An attack on civil service employees would be at the heart of the imperilment of federal government agencies.

In his December 12, 2023 commentary for the Brookings Institution, Donald Moynihan, McCourt Chair of Public Policy at Georgetown University, observes that Trump has made implementing Schedule F “a central feature of his re-election campaign as part of his effort to take control of ‘the deep state.’” Schedule F would convert career civil service positions to jobs for political appointees of the President. Trump first advanced the Schedule F concept in an Executive Order on October 21, just two weeks before the 2020 election.

The President currently has the right to name approximately 4,000 political appointees to serve in the executive branch of government. Schedule F would increase that number to 50,0000. The argument for doing this is that it would make the federal government more accountable and responsible to the President and the people and enhance its performance.

While that argument is persuasive to those from the conservative side of the aisle, there is no evidence to support it. In fact, the opposite is true.

As Donald Moynihan points out in his Brookings piece, research “shows that political appointees tend to be found at ideological extremes on both the right and the left, while career officials tend to be moderate.”

After citing research that revealed diminished accountability and responsiveness in politicized U.S. governmental agencies, Moynihan states, “The research I described occurred under relatively normal presidential administrations. Given the explicit hostility of Trump and senior advisers, and the scale of their proposed politicization, the actual outcomes in terms of performance and accountability are likely to be a good deal worse.”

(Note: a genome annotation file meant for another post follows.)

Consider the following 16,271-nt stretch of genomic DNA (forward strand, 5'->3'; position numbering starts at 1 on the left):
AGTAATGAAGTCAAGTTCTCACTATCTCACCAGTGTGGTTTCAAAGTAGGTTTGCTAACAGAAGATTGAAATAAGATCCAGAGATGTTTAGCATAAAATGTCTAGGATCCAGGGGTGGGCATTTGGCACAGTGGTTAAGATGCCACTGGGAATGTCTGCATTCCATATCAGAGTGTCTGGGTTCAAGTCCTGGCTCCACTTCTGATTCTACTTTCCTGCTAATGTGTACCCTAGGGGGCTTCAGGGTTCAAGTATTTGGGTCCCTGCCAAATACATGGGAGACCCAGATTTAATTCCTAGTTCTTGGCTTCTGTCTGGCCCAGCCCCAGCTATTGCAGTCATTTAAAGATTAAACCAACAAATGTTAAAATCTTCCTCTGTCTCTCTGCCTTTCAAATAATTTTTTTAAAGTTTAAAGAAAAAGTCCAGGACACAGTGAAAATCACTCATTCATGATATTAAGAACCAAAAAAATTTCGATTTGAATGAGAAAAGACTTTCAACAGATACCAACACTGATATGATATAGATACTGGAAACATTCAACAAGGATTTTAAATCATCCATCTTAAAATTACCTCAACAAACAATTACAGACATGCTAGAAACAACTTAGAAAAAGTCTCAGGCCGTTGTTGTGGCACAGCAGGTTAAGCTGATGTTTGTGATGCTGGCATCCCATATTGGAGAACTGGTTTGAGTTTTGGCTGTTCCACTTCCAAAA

In summary, there is little doubt that that Trump’s return to office would be debilitating for the federal government. It would not eliminate what he has called the “deep state” or “drain the swamp.” What it would do is make that deep state deeper and murkier and swamp waters impenetrable and unnavigable.

Bolstering the Federal Government

Given the foregoing sources of imperilment, what can be done to strengthen the federal government and enhance its performance?

Before addressing that question, let us say that federal government agencies and those people who work in them as employees are not perfect — far from it. We think those governmental bureaucrats would admit this as well, and be the first to step forward and participate in improving their performance.

That said, there are many actions that could be taken to bolster the capacity of the federal government. At the top of our list are: a citizen initiative, a congressional initiative, and a civil service initiative.

Citizen Initiative

The citizen initiative is the most important action. It is one that absolutely must be taken in order to eliminate the greatest risk to the future of competent federal government agencies. That risk is the former President who, if he is re-elected, has confessed that he will be a dictator on day one.

Although Trump did not state it explicitly when he made this confession, part of his dictatorship would be destroying the independence of federal agencies, making them accountable and responsible to him and him alone. As we stated in our earlier blog, concerned citizens who understand this existential threat must step forward to protect our American democracy by voting and getting civically engaged to ensure Donald Trump is not elected President in 2024.